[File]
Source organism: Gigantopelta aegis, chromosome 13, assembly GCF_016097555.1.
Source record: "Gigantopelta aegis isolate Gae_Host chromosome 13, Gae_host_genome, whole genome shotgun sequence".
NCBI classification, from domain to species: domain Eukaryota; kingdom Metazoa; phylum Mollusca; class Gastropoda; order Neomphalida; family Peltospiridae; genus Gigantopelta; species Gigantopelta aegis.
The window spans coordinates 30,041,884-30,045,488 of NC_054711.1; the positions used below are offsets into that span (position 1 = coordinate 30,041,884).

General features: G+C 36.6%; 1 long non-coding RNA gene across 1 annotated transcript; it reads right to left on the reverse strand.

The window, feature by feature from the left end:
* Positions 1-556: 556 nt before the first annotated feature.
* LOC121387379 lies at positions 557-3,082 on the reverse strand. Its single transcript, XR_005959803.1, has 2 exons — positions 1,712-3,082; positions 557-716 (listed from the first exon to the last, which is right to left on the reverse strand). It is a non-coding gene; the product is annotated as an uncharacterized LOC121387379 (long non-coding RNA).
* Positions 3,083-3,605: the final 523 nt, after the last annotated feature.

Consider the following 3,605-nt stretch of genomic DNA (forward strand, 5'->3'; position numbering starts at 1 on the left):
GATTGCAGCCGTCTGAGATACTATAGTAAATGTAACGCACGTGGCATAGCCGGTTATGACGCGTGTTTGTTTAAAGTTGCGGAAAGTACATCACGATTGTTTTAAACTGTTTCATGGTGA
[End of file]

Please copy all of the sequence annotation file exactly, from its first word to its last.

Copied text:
Source organism: Gigantopelta aegis, chromosome 13, assembly GCF_016097555.1.
Source record: "Gigantopelta aegis isolate Gae_Host chromosome 13, Gae_host_genome, whole genome shotgun sequence".
NCBI classification, from domain to species: domain Eukaryota; kingdom Metazoa; phylum Mollusca; class Gastropoda; order Neomphalida; family Peltospiridae; genus Gigantopelta; species Gigantopelta aegis.
The window spans coordinates 30,041,884-30,045,488 of NC_054711.1; the positions used below are offsets into that span (position 1 = coordinate 30,041,884).

General features: G+C 36.6%; 1 long non-coding RNA gene across 1 annotated transcript; it reads right to left on the reverse strand.

The window, feature by feature from the left end:
* Positions 1-556: 556 nt before the first annotated feature.
* LOC121387379 lies at positions 557-3,082 on the reverse strand. Its single transcript, XR_005959803.1, has 2 exons — positions 1,712-3,082; positions 557-716 (listed from the first exon to the last, which is right to left on the reverse strand). It is a non-coding gene; the product is annotated as an uncharacterized LOC121387379 (long non-coding RNA).
* Positions 3,083-3,605: the final 523 nt, after the last annotated feature.

Consider the following 3,605-nt stretch of genomic DNA (forward strand, 5'->3'; position numbering starts at 1 on the left):
GATTGCAGCCGTCTGAGATACTATAGTAAATGTAACGCACGTGGCATAGCCGGTTATGACGCGTGTTTGTTTAAAGTTGCGGAAAGTACATCACGATTGTTTTAAACTGTTTCATGGTGA